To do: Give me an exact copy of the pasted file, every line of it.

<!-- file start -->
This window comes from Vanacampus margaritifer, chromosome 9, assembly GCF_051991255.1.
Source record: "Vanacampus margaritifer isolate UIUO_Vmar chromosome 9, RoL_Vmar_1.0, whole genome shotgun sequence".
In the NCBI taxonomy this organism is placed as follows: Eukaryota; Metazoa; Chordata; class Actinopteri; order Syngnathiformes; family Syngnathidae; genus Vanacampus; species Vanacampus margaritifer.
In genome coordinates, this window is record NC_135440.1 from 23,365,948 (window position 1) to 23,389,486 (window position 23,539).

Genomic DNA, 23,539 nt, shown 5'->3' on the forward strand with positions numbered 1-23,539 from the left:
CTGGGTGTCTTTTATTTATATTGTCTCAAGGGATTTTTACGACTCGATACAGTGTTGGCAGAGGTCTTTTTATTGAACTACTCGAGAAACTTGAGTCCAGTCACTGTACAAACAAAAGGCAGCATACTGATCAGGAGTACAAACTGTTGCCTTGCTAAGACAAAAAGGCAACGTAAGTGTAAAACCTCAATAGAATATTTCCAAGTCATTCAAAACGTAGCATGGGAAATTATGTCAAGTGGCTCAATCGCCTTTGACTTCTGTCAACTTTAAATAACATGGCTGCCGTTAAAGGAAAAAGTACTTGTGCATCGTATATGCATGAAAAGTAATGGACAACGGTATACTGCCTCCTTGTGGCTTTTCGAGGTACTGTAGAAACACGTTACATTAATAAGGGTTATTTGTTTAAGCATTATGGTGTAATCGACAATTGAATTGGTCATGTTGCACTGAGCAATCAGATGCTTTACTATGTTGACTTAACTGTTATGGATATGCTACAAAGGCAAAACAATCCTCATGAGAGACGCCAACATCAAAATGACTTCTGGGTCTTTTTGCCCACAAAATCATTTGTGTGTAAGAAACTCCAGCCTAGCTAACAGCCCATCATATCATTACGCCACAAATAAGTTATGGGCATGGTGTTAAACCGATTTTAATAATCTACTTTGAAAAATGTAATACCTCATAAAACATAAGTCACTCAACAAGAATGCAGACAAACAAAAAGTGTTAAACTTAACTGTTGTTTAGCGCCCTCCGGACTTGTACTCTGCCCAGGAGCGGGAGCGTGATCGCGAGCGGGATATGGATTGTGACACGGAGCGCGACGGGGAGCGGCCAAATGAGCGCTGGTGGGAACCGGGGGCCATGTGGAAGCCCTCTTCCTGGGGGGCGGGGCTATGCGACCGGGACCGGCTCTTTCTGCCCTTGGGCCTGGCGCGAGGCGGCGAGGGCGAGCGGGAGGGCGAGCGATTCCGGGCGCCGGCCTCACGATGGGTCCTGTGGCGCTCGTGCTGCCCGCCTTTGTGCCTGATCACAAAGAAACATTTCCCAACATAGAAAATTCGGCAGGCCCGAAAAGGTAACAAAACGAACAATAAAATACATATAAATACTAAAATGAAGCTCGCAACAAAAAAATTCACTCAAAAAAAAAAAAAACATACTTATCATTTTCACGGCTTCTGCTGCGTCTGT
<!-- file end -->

This window comes from Vanacampus margaritifer, chromosome 9, assembly GCF_051991255.1.
Source record: "Vanacampus margaritifer isolate UIUO_Vmar chromosome 9, RoL_Vmar_1.0, whole genome shotgun sequence".
In the NCBI taxonomy this organism is placed as follows: Eukaryota; Metazoa; Chordata; class Actinopteri; order Syngnathiformes; family Syngnathidae; genus Vanacampus; species Vanacampus margaritifer.
In genome coordinates, this window is record NC_135440.1 from 23,365,948 (window position 1) to 23,389,486 (window position 23,539).

Genomic DNA, 23,539 nt, shown 5'->3' on the forward strand with positions numbered 1-23,539 from the left:
CTGGGTGTCTTTTATTTATATTGTCTCAAGGGATTTTTACGACTCGATACAGTGTTGGCAGAGGTCTTTTTATTGAACTACTCGAGAAACTTGAGTCCAGTCACTGTACAAACAAAAGGCAGCATACTGATCAGGAGTACAAACTGTTGCCTTGCTAAGACAAAAAGGCAACGTAAGTGTAAAACCTCAATAGAATATTTCCAAGTCATTCAAAACGTAGCATGGGAAATTATGTCAAGTGGCTCAATCGCCTTTGACTTCTGTCAACTTTAAATAACATGGCTGCCGTTAAAGGAAAAAGTACTTGTGCATCGTATATGCATGAAAAGTAATGGACAACGGTATACTGCCTCCTTGTGGCTTTTCGAGGTACTGTAGAAACACGTTACATTAATAAGGGTTATTTGTTTAAGCATTATGGTGTAATCGACAATTGAATTGGTCATGTTGCACTGAGCAATCAGATGCTTTACTATGTTGACTTAACTGTTATGGATATGCTACAAAGGCAAAACAATCCTCATGAGAGACGCCAACATCAAAATGACTTCTGGGTCTTTTTGCCCACAAAATCATTTGTGTGTAAGAAACTCCAGCCTAGCTAACAGCCCATCATATCATTACGCCACAAATAAGTTATGGGCATGGTGTTAAACCGATTTTAATAATCTACTTTGAAAAATGTAATACCTCATAAAACATAAGTCACTCAACAAGAATGCAGACAAACAAAAAGTGTTAAACTTAACTGTTGTTTAGCGCCCTCCGGACTTGTACTCTGCCCAGGAGCGGGAGCGTGATCGCGAGCGGGATATGGATTGTGACACGGAGCGCGACGGGGAGCGGCCAAATGAGCGCTGGTGGGAACCGGGGGCCATGTGGAAGCCCTCTTCCTGGGGGGCGGGGCTATGCGACCGGGACCGGCTCTTTCTGCCCTTGGGCCTGGCGCGAGGCGGCGAGGGCGAGCGGGAGGGCGAGCGATTCCGGGCGCCGGCCTCACGATGGGTCCTGTGGCGCTCGTGCTGCCCGCCTTTGTGCCTGATCACAAAGAAACATTTCCCAACATAGAAAATTCGGCAGGCCCGAAAAGGTAACAAAACGAACAATAAAATACATATAAATACTAAAATGAAGCTCGCAACAAAAAAATTCACTCAAAAAAAAAAAAAACATACTTATCATTTTCACGGCTTCTGCTGCGTCTGT